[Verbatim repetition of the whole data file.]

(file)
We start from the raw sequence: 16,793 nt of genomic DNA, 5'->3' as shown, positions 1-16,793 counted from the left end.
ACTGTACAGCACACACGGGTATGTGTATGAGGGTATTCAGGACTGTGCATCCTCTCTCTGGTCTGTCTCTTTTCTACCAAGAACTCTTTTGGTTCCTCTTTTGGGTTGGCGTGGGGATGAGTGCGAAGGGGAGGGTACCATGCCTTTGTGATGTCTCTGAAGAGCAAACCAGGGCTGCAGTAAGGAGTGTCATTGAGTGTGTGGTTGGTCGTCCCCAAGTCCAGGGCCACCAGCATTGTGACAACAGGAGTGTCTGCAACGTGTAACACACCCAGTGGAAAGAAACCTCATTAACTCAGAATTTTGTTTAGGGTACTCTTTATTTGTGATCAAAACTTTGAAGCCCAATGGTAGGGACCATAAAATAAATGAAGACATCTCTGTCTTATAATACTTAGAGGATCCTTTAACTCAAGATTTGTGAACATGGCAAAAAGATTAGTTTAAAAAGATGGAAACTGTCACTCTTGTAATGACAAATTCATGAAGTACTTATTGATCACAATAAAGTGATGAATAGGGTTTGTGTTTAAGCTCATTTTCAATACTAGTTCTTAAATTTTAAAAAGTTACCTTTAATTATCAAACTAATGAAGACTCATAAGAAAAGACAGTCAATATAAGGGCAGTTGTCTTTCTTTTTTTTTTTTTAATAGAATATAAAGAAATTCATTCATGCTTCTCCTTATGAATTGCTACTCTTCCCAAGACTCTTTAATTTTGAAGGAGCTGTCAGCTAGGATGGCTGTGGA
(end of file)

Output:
We start from the raw sequence: 16,793 nt of genomic DNA, 5'->3' as shown, positions 1-16,793 counted from the left end.
ACTGTACAGCACACACGGGTATGTGTATGAGGGTATTCAGGACTGTGCATCCTCTCTCTGGTCTGTCTCTTTTCTACCAAGAACTCTTTTGGTTCCTCTTTTGGGTTGGCGTGGGGATGAGTGCGAAGGGGAGGGTACCATGCCTTTGTGATGTCTCTGAAGAGCAAACCAGGGCTGCAGTAAGGAGTGTCATTGAGTGTGTGGTTGGTCGTCCCCAAGTCCAGGGCCACCAGCATTGTGACAACAGGAGTGTCTGCAACGTGTAACACACCCAGTGGAAAGAAACCTCATTAACTCAGAATTTTGTTTAGGGTACTCTTTATTTGTGATCAAAACTTTGAAGCCCAATGGTAGGGACCATAAAATAAATGAAGACATCTCTGTCTTATAATACTTAGAGGATCCTTTAACTCAAGATTTGTGAACATGGCAAAAAGATTAGTTTAAAAAGATGGAAACTGTCACTCTTGTAATGACAAATTCATGAAGTACTTATTGATCACAATAAAGTGATGAATAGGGTTTGTGTTTAAGCTCATTTTCAATACTAGTTCTTAAATTTTAAAAAGTTACCTTTAATTATCAAACTAATGAAGACTCATAAGAAAAGACAGTCAATATAAGGGCAGTTGTCTTTCTTTTTTTTTTTTTAATAGAATATAAAGAAATTCATTCATGCTTCTCCTTATGAATTGCTACTCTTCCCAAGACTCTTTAATTTTGAAGGAGCTGTCAGCTAGGATGGCTGTGGA